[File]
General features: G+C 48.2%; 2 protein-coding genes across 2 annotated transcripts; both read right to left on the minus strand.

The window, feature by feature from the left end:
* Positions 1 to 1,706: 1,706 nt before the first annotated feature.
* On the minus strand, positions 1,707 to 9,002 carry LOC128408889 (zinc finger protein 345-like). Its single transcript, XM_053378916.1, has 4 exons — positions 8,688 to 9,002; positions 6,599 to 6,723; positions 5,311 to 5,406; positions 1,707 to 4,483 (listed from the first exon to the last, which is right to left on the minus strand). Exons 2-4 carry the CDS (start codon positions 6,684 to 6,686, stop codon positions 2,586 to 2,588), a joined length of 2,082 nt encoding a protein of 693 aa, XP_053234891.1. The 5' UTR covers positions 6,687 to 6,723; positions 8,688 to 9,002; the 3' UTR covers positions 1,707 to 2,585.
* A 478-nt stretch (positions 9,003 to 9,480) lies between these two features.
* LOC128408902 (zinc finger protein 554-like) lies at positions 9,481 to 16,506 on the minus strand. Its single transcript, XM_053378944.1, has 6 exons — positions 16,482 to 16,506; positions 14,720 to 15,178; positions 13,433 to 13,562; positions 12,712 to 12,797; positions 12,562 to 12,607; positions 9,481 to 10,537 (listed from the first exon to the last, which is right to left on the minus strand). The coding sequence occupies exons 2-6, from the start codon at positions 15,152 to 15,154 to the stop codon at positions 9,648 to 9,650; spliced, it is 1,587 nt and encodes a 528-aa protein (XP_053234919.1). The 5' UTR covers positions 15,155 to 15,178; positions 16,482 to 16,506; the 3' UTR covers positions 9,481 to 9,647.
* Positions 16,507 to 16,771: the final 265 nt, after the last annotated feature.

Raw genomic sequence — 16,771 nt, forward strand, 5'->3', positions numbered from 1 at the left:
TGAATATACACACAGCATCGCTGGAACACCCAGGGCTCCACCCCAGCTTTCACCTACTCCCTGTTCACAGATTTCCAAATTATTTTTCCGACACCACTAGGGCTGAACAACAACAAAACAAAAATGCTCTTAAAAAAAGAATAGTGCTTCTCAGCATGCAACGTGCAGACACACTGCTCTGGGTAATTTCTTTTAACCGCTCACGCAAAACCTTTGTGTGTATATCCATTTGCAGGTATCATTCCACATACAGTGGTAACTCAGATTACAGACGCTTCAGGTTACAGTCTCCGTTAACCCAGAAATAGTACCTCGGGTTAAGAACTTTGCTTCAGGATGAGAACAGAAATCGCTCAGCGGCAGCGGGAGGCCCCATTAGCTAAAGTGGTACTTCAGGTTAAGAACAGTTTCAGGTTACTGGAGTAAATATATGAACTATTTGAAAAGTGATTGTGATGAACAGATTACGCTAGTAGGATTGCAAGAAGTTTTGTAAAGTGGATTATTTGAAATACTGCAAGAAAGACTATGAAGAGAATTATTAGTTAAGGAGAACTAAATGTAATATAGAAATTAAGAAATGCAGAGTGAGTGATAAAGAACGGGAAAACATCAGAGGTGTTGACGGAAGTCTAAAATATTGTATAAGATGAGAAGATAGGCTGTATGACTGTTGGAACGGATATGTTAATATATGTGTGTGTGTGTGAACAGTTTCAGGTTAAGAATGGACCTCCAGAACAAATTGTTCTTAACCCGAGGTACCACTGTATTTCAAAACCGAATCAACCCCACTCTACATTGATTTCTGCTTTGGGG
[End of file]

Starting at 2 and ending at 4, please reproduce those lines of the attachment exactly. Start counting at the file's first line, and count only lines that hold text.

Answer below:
The window, feature by feature from the left end:
* Positions 1 to 1,706: 1,706 nt before the first annotated feature.
* On the minus strand, positions 1,707 to 9,002 carry LOC128408889 (zinc finger protein 345-like). Its single transcript, XM_053378916.1, has 4 exons — positions 8,688 to 9,002; positions 6,599 to 6,723; positions 5,311 to 5,406; positions 1,707 to 4,483 (listed from the first exon to the last, which is right to left on the minus strand). Exons 2-4 carry the CDS (start codon positions 6,684 to 6,686, stop codon positions 2,586 to 2,588), a joined length of 2,082 nt encoding a protein of 693 aa, XP_053234891.1. The 5' UTR covers positions 6,687 to 6,723; positions 8,688 to 9,002; the 3' UTR covers positions 1,707 to 2,585.